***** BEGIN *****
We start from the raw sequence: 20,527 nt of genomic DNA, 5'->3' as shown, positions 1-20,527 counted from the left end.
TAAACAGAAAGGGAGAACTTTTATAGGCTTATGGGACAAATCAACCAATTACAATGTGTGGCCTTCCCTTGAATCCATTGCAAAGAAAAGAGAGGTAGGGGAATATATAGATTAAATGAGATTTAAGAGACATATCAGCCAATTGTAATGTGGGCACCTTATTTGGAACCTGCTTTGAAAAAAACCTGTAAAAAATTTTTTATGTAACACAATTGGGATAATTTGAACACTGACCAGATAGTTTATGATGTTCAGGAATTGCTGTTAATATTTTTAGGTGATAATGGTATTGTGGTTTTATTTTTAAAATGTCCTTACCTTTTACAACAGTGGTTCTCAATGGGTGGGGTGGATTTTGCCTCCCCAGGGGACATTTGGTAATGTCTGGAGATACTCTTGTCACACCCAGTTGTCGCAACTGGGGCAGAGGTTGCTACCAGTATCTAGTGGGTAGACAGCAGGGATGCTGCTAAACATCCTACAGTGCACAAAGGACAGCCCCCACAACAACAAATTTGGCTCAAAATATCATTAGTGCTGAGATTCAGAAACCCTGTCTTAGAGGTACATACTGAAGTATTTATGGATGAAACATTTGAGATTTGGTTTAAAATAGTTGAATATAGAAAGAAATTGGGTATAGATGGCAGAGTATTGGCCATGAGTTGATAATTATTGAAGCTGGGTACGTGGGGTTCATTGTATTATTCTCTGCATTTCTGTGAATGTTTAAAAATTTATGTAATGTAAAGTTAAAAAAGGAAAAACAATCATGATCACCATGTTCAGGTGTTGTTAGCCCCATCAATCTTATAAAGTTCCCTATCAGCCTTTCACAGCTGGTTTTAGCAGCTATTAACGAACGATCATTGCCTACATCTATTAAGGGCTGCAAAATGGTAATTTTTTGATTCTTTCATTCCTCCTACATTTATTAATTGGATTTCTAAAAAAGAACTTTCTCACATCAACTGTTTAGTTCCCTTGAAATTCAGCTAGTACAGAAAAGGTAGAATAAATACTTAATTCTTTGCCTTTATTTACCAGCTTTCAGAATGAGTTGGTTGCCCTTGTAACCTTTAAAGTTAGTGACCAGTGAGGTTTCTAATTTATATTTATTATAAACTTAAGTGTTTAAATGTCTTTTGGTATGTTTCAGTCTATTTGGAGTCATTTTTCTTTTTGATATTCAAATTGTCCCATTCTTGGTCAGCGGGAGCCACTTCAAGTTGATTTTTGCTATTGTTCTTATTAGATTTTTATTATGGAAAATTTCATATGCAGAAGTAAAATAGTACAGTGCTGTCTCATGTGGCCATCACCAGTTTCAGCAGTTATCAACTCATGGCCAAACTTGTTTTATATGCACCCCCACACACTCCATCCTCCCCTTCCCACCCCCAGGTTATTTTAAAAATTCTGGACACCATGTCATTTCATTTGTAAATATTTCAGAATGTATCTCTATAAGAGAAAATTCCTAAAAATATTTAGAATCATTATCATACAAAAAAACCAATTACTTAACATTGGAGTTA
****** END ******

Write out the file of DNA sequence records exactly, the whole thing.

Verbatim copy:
We start from the raw sequence: 20,527 nt of genomic DNA, 5'->3' as shown, positions 1-20,527 counted from the left end.
TAAACAGAAAGGGAGAACTTTTATAGGCTTATGGGACAAATCAACCAATTACAATGTGTGGCCTTCCCTTGAATCCATTGCAAAGAAAAGAGAGGTAGGGGAATATATAGATTAAATGAGATTTAAGAGACATATCAGCCAATTGTAATGTGGGCACCTTATTTGGAACCTGCTTTGAAAAAAACCTGTAAAAAATTTTTTATGTAACACAATTGGGATAATTTGAACACTGACCAGATAGTTTATGATGTTCAGGAATTGCTGTTAATATTTTTAGGTGATAATGGTATTGTGGTTTTATTTTTAAAATGTCCTTACCTTTTACAACAGTGGTTCTCAATGGGTGGGGTGGATTTTGCCTCCCCAGGGGACATTTGGTAATGTCTGGAGATACTCTTGTCACACCCAGTTGTCGCAACTGGGGCAGAGGTTGCTACCAGTATCTAGTGGGTAGACAGCAGGGATGCTGCTAAACATCCTACAGTGCACAAAGGACAGCCCCCACAACAACAAATTTGGCTCAAAATATCATTAGTGCTGAGATTCAGAAACCCTGTCTTAGAGGTACATACTGAAGTATTTATGGATGAAACATTTGAGATTTGGTTTAAAATAGTTGAATATAGAAAGAAATTGGGTATAGATGGCAGAGTATTGGCCATGAGTTGATAATTATTGAAGCTGGGTACGTGGGGTTCATTGTATTATTCTCTGCATTTCTGTGAATGTTTAAAAATTTATGTAATGTAAAGTTAAAAAAGGAAAAACAATCATGATCACCATGTTCAGGTGTTGTTAGCCCCATCAATCTTATAAAGTTCCCTATCAGCCTTTCACAGCTGGTTTTAGCAGCTATTAACGAACGATCATTGCCTACATCTATTAAGGGCTGCAAAATGGTAATTTTTTGATTCTTTCATTCCTCCTACATTTATTAATTGGATTTCTAAAAAAGAACTTTCTCACATCAACTGTTTAGTTCCCTTGAAATTCAGCTAGTACAGAAAAGGTAGAATAAATACTTAATTCTTTGCCTTTATTTACCAGCTTTCAGAATGAGTTGGTTGCCCTTGTAACCTTTAAAGTTAGTGACCAGTGAGGTTTCTAATTTATATTTATTATAAACTTAAGTGTTTAAATGTCTTTTGGTATGTTTCAGTCTATTTGGAGTCATTTTTCTTTTTGATATTCAAATTGTCCCATTCTTGGTCAGCGGGAGCCACTTCAAGTTGATTTTTGCTATTGTTCTTATTAGATTTTTATTATGGAAAATTTCATATGCAGAAGTAAAATAGTACAGTGCTGTCTCATGTGGCCATCACCAGTTTCAGCAGTTATCAACTCATGGCCAAACTTGTTTTATATGCACCCCCACACACTCCATCCTCCCCTTCCCACCCCCAGGTTATTTTAAAAATTCTGGACACCATGTCATTTCATTTGTAAATATTTCAGAATGTATCTCTATAAGAGAAAATTCCTAAAAATATTTAGAATCATTATCATACAAAAAAACCAATTACTTAACATTGGAGTTA